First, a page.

Rediet Abebe, a computer scientist has broken the glass ceiling to emerge as the first Black woman to earn a computer science Ph.D. from Cornell University.
The 28-year-old, who is a Junior Fellow in the Harvard Society of Fellows “designs and analyze algorithmic, discrete optimizations, network-based, and computational techniques to improve access to opportunity for historically disadvantaged communities.”
Much of her research centers on using algorithms and artificial intelligence with a focus on equity and social good.
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Born and raised in Addis Ababa and a graduate of the Ethiopian National Curriculum, Abebe said she is passionate about increasing the representation and inclusion of marginalized communities in computing.
Abebe is already giving back to society. “I co-founded and serve on the Board of Directors for Black in AI, a non-profit organization working to improve diversity in the field of AI,” she said in her bio.
Rediet Abebe presenting “Designing Algorithms for Social Good” – Pic Credit: Rediet Abebe
She uses artificial intelligence techniques in order to improve societal welfare such as addressing income shocks, low-income people face such as missed paychecks.
Her research adopts a welfare model that uses information about families to find intervention methods and mitigate the effects of income shocks.
Her passion for social problems can be traced back to her upbringing in Addis Ababa, Ethiopia. There, she said she recognized the income inequality and social issues that face her home country, noting that the “big mansions and plastic homes” are on the same block.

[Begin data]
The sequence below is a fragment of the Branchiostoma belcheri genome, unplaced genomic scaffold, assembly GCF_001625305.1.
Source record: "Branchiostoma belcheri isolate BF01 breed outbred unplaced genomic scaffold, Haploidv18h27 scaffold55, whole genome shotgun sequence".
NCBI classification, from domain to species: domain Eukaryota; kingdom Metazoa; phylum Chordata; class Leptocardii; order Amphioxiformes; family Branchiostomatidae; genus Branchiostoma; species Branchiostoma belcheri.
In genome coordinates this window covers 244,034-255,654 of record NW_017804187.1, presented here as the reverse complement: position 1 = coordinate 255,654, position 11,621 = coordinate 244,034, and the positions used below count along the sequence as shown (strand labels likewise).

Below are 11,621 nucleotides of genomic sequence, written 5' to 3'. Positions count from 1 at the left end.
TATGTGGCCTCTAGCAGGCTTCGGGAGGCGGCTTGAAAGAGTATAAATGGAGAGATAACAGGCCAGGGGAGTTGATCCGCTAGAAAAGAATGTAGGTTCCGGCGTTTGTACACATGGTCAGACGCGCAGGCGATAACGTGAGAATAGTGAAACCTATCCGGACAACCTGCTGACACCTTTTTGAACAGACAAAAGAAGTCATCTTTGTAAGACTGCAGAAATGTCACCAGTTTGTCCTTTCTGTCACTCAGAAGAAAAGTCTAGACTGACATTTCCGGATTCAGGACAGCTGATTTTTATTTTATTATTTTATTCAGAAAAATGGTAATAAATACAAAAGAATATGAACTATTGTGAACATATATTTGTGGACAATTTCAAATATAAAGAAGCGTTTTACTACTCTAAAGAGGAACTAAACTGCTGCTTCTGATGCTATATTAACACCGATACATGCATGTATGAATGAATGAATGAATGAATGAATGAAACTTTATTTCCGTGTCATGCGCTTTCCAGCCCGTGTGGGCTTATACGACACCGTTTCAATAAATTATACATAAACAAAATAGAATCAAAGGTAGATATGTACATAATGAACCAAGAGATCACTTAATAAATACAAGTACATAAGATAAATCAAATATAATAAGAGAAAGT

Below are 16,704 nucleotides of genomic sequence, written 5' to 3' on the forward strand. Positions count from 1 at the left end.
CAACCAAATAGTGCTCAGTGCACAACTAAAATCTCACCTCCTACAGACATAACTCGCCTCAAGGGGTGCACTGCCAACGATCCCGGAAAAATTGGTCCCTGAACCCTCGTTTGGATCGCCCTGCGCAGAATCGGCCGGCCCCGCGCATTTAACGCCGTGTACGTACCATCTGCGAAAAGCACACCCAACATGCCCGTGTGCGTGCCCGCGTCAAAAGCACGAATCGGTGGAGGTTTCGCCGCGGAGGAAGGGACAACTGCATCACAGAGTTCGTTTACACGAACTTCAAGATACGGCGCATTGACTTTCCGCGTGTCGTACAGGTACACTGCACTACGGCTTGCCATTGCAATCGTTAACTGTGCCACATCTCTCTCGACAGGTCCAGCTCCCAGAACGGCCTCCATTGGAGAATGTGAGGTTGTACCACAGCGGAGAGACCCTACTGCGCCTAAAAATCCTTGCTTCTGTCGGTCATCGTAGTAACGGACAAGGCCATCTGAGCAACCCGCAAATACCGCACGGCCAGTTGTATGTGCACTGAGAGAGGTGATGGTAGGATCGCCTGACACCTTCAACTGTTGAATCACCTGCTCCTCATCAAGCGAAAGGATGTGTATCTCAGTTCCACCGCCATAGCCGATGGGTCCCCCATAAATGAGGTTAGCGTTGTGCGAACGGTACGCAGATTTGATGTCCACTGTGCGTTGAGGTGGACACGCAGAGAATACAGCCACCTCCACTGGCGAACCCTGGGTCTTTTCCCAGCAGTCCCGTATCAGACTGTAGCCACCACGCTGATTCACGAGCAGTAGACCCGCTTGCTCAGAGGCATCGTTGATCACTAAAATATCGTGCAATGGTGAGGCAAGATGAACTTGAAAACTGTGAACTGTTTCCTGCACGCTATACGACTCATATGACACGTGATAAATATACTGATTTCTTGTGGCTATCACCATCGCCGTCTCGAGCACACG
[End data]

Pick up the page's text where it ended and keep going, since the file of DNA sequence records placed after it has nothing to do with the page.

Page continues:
“Addis Ababa is a very beautiful city. It’s something that’s really shaped my identity as a person, as a researcher,” Abebe said.
She moved to the United States to study at Harvard University where she graduated with a degree in mathematics in 2013. She also studied at the University of Cambridge for one year and earned a Master of Advanced Studies in Mathematics degree.
But Abebe’s academic trajectory soon evolved and focused on the world of algorithms and applied mathematics to address social issues while writing for The Harvard Crimson student newspaper as an undergraduate student.
Reportedly, Abebe covered Cambridge City Council and Cambridge Public School meetings and heard about the issues most deeply affecting residents, and the inequality that surrounded them.
She said funding issues, achievement gap problems and general problems that plagued the city created a dilemma for her, as she was confronted with social issues she was interested in studying.
“I realized that actually if you do computer science or applied mathematics and ultimately other fields, you can work on these really interesting challenging mathematical questions you can do a lot of data-driven work, you can play with data, but you can also think about problems that affect society immediately,” Abebe said.
Abebe is the fifth computer scientist to be selected in the program’s history, which was founded in 1933 and she is looking forward to becoming a professor at a research institution.
In a bid to improve the diversity of computer science discipline, Abebe founded Black in AI, an organization that focuses on black people within the artificial intelligence field in 2017.